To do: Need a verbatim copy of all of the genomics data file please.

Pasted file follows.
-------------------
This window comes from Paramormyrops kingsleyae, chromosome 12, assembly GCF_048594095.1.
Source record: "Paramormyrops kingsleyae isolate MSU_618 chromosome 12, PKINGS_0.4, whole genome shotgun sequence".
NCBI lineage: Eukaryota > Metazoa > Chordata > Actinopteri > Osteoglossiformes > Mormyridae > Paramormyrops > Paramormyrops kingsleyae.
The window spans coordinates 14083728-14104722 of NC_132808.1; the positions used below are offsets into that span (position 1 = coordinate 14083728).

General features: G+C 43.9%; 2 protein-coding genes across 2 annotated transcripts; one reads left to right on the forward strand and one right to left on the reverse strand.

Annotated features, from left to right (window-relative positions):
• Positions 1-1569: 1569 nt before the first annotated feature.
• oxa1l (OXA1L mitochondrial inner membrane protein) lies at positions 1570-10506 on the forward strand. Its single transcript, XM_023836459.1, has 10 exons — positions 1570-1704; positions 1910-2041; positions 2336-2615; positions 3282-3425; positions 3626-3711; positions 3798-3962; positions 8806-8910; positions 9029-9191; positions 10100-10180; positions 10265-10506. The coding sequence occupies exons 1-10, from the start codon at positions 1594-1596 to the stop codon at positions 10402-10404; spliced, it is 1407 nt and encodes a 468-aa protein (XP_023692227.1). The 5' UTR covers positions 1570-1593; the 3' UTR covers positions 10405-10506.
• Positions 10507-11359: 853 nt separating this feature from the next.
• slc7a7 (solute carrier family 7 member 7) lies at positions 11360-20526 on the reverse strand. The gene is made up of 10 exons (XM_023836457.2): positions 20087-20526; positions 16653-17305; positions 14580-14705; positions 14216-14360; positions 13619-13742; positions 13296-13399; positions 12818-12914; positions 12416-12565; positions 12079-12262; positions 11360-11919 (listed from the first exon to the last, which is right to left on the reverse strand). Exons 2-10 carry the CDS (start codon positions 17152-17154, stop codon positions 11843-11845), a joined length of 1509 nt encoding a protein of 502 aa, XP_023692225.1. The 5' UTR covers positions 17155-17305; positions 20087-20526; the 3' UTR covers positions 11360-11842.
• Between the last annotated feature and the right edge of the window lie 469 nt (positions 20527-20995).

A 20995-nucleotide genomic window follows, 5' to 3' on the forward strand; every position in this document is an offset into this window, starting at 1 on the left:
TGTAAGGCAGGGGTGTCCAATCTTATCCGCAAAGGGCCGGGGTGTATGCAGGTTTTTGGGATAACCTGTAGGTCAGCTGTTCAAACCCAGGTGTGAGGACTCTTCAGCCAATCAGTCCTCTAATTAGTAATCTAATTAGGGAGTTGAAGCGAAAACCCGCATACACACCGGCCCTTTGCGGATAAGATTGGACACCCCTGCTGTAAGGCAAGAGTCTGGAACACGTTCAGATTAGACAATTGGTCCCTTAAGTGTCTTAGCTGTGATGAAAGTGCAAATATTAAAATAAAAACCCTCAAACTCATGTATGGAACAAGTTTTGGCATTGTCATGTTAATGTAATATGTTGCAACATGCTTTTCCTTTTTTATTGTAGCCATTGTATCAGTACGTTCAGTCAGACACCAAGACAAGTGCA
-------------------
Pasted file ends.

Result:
This window comes from Paramormyrops kingsleyae, chromosome 12, assembly GCF_048594095.1.
Source record: "Paramormyrops kingsleyae isolate MSU_618 chromosome 12, PKINGS_0.4, whole genome shotgun sequence".
NCBI lineage: Eukaryota > Metazoa > Chordata > Actinopteri > Osteoglossiformes > Mormyridae > Paramormyrops > Paramormyrops kingsleyae.
The window spans coordinates 14083728-14104722 of NC_132808.1; the positions used below are offsets into that span (position 1 = coordinate 14083728).

General features: G+C 43.9%; 2 protein-coding genes across 2 annotated transcripts; one reads left to right on the forward strand and one right to left on the reverse strand.

Annotated features, from left to right (window-relative positions):
• Positions 1-1569: 1569 nt before the first annotated feature.
• oxa1l (OXA1L mitochondrial inner membrane protein) lies at positions 1570-10506 on the forward strand. Its single transcript, XM_023836459.1, has 10 exons — positions 1570-1704; positions 1910-2041; positions 2336-2615; positions 3282-3425; positions 3626-3711; positions 3798-3962; positions 8806-8910; positions 9029-9191; positions 10100-10180; positions 10265-10506. The coding sequence occupies exons 1-10, from the start codon at positions 1594-1596 to the stop codon at positions 10402-10404; spliced, it is 1407 nt and encodes a 468-aa protein (XP_023692227.1). The 5' UTR covers positions 1570-1593; the 3' UTR covers positions 10405-10506.
• Positions 10507-11359: 853 nt separating this feature from the next.
• slc7a7 (solute carrier family 7 member 7) lies at positions 11360-20526 on the reverse strand. The gene is made up of 10 exons (XM_023836457.2): positions 20087-20526; positions 16653-17305; positions 14580-14705; positions 14216-14360; positions 13619-13742; positions 13296-13399; positions 12818-12914; positions 12416-12565; positions 12079-12262; positions 11360-11919 (listed from the first exon to the last, which is right to left on the reverse strand). Exons 2-10 carry the CDS (start codon positions 17152-17154, stop codon positions 11843-11845), a joined length of 1509 nt encoding a protein of 502 aa, XP_023692225.1. The 5' UTR covers positions 17155-17305; positions 20087-20526; the 3' UTR covers positions 11360-11842.
• Between the last annotated feature and the right edge of the window lie 469 nt (positions 20527-20995).

A 20995-nucleotide genomic window follows, 5' to 3' on the forward strand; every position in this document is an offset into this window, starting at 1 on the left:
TGTAAGGCAGGGGTGTCCAATCTTATCCGCAAAGGGCCGGGGTGTATGCAGGTTTTTGGGATAACCTGTAGGTCAGCTGTTCAAACCCAGGTGTGAGGACTCTTCAGCCAATCAGTCCTCTAATTAGTAATCTAATTAGGGAGTTGAAGCGAAAACCCGCATACACACCGGCCCTTTGCGGATAAGATTGGACACCCCTGCTGTAAGGCAAGAGTCTGGAACACGTTCAGATTAGACAATTGGTCCCTTAAGTGTCTTAGCTGTGATGAAAGTGCAAATATTAAAATAAAAACCCTCAAACTCATGTATGGAACAAGTTTTGGCATTGTCATGTTAATGTAATATGTTGCAACATGCTTTTCCTTTTTTATTGTAGCCATTGTATCAGTACGTTCAGTCAGACACCAAGACAAGTGCA